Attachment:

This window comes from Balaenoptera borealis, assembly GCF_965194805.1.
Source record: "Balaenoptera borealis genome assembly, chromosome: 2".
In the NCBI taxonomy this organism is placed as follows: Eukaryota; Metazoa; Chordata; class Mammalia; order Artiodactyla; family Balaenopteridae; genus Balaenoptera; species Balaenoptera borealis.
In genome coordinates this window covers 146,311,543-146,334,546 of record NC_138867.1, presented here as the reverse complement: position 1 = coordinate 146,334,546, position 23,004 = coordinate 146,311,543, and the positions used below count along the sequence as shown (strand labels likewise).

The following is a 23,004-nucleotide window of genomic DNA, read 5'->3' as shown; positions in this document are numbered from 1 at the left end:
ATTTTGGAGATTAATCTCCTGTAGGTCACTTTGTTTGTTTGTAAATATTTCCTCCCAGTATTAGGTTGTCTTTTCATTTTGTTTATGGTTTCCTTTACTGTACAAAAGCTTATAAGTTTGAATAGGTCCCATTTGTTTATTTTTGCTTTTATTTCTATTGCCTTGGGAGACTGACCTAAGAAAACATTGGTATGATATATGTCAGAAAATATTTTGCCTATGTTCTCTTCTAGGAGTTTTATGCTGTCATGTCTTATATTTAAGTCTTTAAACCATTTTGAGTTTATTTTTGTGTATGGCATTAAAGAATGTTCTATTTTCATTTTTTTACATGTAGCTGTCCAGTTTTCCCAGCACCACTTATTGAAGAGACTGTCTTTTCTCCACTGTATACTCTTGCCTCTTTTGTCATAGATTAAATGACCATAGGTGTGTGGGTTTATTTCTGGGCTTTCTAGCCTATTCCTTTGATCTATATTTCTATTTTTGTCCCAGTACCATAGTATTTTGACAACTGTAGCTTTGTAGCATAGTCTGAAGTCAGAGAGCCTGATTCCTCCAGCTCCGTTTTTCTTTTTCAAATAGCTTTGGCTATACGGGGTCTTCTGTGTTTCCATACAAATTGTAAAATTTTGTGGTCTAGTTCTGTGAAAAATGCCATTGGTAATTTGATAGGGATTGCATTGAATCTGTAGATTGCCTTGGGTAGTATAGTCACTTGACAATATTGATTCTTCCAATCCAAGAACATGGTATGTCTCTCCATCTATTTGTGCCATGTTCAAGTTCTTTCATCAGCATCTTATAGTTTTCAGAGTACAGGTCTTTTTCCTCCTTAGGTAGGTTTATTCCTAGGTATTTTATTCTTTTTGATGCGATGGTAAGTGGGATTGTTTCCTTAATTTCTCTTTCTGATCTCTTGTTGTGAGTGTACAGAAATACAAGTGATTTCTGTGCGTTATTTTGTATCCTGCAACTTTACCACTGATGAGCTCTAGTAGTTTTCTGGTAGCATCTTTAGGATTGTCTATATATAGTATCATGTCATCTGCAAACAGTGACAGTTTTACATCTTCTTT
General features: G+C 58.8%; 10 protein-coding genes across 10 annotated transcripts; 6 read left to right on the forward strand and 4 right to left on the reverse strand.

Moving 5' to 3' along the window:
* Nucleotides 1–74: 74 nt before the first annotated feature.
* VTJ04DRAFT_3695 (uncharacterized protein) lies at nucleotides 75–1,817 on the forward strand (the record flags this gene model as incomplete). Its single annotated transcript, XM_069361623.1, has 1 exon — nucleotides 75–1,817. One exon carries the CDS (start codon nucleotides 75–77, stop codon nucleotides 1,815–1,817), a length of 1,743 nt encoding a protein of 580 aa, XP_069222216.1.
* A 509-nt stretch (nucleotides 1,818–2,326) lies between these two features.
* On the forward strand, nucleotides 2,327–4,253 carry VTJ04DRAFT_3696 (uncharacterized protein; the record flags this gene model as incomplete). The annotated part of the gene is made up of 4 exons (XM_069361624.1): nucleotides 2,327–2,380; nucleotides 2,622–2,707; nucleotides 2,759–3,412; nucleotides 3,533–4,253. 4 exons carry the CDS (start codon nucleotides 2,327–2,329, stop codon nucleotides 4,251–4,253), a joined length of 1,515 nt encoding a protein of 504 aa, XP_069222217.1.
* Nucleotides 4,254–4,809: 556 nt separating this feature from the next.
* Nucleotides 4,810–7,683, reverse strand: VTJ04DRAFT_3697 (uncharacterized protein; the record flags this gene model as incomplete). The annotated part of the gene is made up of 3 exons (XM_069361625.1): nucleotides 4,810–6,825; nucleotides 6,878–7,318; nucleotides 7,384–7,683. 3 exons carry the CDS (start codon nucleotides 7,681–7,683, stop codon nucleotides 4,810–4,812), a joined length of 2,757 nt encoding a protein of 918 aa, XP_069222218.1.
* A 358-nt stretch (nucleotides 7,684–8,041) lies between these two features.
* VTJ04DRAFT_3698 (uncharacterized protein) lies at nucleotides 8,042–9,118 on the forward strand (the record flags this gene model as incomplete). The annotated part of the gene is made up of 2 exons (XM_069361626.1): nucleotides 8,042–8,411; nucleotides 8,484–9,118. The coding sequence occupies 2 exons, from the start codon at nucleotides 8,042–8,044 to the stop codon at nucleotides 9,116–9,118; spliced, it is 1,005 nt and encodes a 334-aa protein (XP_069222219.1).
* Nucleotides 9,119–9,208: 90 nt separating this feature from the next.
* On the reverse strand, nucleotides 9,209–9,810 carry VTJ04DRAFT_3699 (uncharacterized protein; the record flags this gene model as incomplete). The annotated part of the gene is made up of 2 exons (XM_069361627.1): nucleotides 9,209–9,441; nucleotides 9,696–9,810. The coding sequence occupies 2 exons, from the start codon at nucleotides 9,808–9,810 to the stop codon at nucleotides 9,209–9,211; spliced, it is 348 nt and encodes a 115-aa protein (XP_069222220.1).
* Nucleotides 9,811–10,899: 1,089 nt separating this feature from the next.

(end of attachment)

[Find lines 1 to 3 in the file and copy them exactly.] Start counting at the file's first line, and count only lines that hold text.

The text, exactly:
This window comes from Balaenoptera borealis, assembly GCF_965194805.1.
Source record: "Balaenoptera borealis genome assembly, chromosome: 2".
In the NCBI taxonomy this organism is placed as follows: Eukaryota; Metazoa; Chordata; class Mammalia; order Artiodactyla; family Balaenopteridae; genus Balaenoptera; species Balaenoptera borealis.